It's like people think a multi-page backstory is going to save them from blowing that last saving throw.

I had a character who became emperor of his realm and his whole backstory was "Bastard child of a nun and minor prince of The Empire next door". That was the whole backstory. It was presumptive, I don't think the DM or I had a clue there was an empire next door at the time, eventually there was one and my player invaded it with his army a couple times until a big chunk was taken over.  The backstory never conflicted with play.

The interesting stuff about a character happens while playing the campaign. The backstory only needs to be a brief hook.  Keep it short. Make sure it fits the campaign. Leave room to build onto the charater's story later.

Sunday, July 22, 2018

Evil rears it's ugly head, but there are no restricitve alignments. [BFRPG]

One appeal for BFRPG is the absence of an alignment system. Now don't get me wrong here I personally have no issue at all with alignments being present in an RPG campaign I even think it shoudl have a bigger presence when within the rules. BFRPG having no alignment rules is an advantage as it relieves new and very casual players of picky rules interactions and feeling shackled by the game authors or ref's views of good and evil. BFRPG is a system without good and evil however there are a number of mentions of both within the rules.

In the class description for clerics  one can see this:
 Most Clerics spend their time in mundane forms of service such as preaching and ministering in a temple; but there are those who are called to go abroad from the temple and serve their deity in a more direct way, smiting undead monsters and aiding in the battle against evil and chaos. Player character Clerics are assumed to be among the latter group.

So Clerics are assumed to be the good guys at least in the battle versus evil and chaos.  By extension their buddies (the other adventurers) are also the good guys. Being one the good guys is an easy enough concept for most players to comprehend and deal with. Good guys are heroes that don't support destruction of life and civilization. So just what is the nature of this evil and chaos the good guys are going to battle (or serve as a foil for the more picaresque adventurers)?

Evil, at least the evil the game rules interact with is a dangerous and destructive force. Most interactions with evil are against supernatural forces. Look into the spell descriptions and one will see several spells that most certainly interact with "Evil".

page 19: (in Conjure Elemental spell description)
dispel evil will banish the elemental

Conjured elementals are a supernatural interference on the mortal world, they are antithetical to the natural order and as such a sure cure to remove the entities is the Dispel Evil spell.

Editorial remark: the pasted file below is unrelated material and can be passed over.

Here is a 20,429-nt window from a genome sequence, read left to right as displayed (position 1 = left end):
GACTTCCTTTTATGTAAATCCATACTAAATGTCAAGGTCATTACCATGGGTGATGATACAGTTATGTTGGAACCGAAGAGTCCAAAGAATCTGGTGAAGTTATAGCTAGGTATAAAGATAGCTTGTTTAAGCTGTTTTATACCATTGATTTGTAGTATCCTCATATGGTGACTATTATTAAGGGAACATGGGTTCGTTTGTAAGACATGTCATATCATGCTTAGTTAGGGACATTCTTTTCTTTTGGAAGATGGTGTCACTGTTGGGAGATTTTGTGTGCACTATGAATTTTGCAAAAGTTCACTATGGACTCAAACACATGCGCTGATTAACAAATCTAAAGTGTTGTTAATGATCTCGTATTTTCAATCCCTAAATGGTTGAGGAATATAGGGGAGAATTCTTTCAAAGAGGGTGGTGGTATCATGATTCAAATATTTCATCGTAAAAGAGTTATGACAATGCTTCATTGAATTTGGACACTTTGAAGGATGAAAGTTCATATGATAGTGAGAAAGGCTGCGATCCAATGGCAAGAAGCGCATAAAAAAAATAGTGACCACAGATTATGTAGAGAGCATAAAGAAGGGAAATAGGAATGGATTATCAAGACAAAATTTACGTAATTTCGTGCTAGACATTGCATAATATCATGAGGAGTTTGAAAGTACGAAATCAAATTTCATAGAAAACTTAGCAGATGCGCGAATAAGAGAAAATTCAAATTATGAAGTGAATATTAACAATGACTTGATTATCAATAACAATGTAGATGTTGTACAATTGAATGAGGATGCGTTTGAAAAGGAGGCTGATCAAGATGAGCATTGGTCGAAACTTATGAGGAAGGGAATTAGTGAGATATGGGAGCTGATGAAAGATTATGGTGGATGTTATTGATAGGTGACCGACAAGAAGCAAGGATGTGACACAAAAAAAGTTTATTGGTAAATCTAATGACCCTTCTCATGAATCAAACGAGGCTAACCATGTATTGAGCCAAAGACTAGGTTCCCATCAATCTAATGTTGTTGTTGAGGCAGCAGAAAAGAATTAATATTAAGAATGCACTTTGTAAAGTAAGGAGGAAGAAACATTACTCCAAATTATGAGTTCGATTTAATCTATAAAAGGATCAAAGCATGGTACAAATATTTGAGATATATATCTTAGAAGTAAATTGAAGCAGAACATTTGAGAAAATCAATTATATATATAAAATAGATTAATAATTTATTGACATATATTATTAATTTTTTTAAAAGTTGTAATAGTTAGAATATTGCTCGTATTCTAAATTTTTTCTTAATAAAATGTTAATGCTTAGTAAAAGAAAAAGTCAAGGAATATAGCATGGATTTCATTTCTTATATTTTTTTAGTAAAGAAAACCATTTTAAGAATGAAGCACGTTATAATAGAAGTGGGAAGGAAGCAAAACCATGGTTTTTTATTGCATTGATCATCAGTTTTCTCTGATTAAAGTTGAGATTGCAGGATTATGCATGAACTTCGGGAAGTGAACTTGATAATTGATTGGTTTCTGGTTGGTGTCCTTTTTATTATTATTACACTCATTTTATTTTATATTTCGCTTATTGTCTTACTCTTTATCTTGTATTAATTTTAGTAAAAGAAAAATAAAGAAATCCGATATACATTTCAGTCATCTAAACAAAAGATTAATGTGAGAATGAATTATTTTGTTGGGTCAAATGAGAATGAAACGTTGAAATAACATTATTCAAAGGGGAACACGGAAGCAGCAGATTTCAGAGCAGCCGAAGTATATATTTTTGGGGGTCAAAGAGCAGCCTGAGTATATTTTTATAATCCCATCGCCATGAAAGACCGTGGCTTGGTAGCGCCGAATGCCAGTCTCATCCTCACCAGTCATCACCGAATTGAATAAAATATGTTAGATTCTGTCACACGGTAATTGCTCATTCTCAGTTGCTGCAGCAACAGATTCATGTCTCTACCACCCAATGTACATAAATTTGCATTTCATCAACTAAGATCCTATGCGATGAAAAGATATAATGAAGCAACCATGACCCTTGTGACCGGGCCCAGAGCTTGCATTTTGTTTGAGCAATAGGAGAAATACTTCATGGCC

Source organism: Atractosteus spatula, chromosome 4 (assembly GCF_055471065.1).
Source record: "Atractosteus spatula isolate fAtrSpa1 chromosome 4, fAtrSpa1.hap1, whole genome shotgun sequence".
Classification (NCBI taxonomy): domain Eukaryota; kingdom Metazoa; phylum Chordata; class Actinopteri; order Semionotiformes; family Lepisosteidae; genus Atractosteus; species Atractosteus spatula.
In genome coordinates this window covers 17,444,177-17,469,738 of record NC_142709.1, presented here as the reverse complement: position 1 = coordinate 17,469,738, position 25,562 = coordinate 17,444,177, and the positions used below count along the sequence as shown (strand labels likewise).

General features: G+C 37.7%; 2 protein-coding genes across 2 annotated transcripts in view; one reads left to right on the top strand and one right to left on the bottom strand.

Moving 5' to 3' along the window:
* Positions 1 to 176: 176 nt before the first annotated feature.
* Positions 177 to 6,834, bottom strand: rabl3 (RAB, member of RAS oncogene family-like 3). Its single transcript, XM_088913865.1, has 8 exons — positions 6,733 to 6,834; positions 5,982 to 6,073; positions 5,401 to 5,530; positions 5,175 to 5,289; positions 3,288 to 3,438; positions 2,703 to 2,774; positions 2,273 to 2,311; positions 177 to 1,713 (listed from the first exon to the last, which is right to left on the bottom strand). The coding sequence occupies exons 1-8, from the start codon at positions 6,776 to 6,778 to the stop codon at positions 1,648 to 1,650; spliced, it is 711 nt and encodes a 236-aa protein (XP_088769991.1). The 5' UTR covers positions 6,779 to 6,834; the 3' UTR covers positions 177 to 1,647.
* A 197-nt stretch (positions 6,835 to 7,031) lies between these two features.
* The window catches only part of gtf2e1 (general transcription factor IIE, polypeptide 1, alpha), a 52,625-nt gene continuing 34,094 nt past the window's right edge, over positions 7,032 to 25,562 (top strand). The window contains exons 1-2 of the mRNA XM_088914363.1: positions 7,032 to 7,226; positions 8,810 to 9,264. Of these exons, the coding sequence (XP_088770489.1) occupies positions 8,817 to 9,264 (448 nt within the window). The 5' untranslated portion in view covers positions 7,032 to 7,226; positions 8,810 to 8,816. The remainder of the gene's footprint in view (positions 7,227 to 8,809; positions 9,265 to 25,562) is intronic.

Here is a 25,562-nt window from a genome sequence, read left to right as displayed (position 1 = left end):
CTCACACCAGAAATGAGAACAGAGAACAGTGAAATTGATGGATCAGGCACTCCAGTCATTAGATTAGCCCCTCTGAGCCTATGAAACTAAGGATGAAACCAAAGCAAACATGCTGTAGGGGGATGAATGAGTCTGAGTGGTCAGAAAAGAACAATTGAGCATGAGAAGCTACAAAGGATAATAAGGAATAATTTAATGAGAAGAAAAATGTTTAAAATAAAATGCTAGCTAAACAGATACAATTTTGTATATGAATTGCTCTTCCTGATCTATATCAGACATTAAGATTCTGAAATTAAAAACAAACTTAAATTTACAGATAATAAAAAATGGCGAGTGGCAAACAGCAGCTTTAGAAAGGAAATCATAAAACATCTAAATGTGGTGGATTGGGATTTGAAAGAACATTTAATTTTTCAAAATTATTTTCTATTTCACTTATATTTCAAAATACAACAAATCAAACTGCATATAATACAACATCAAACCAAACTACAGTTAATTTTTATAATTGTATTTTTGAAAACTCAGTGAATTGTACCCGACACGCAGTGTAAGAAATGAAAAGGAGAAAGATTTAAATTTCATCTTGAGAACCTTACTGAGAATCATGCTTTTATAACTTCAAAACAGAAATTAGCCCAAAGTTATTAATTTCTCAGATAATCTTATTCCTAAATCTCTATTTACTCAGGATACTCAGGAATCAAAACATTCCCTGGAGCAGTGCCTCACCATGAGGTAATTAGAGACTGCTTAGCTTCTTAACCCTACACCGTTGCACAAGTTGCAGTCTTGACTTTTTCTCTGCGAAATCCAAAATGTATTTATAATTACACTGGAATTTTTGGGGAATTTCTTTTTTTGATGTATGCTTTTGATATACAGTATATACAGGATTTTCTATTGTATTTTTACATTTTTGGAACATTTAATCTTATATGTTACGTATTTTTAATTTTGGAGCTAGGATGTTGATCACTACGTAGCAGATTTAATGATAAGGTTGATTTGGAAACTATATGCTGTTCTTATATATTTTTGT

page 20: (Detect Evil spell description)
This spell allows the caster to detect evil; specifically, the caster can detect creatures with evil intentions, magic items with evil enchantments, and possibly extraplanar creatures of evil nature. Normal characters, even “bad” characters, cannot be detected by this spell, as only overwhelming evil is detectable.

Here again the Evil the rules interact with is mostly the seriously off-base supernatural stuff. I have a bone to pick with "evil intentions" when compared to the remainder of options here it is out of places as "evil intentions" are not supernatural and diabolical evil; unless of course it is meant to indicate the evil intentions of those working with supernatural and diabolical forces. This spell shouldn't be used as a "get out of needing to reason card" for players as the NPCs that are truly wickedly evil by intention should be relatively rare.

page 24: (Invisible Stalker spell description)
The spell persists until dispel evil is cast on the creature

As with conjured elementals Invisible Stalkers are an intrusion on the natural order of things and are considered "evil" (or perhaps chaotic) in how magic interacts with them.

Page 25: (Magic Jar spell Description)
Possession of a creature by means of this spell is blocked by protection from evil or a similar ward.

Here it is implied that dominating others through supernatural means is an evil act. Robbing someone of their identity, their free action, and their very mind itself is a pretty diabolical trick.  Again evil is presented here as a supernatural force against the natural order.

Page 28: (Protection from Evil)
Note that the definition of “evil” is left to the individual GM to decide.

Both a feature and a fault all at once if one doesn't study how evil interacts elsewhere in the rules. Keep evil to being a supernatural intrusion and it isn't too hard to see where this spell would work. while a number of the monsters are described as being evil in nature or behavior they aren't rigidly defined as "EVIL" (or chaotic) as one may see in related games and it actually clears up some confusion for players who wonder why "Protection from Evil" works against Monster X that is called evil in the rules but Monster Y which is also defiend as evil within the rules. Unless ther's not some seriously dire and wicked things going on with a measurable amount of the supernatural its just not the type of evil the spell interacts with.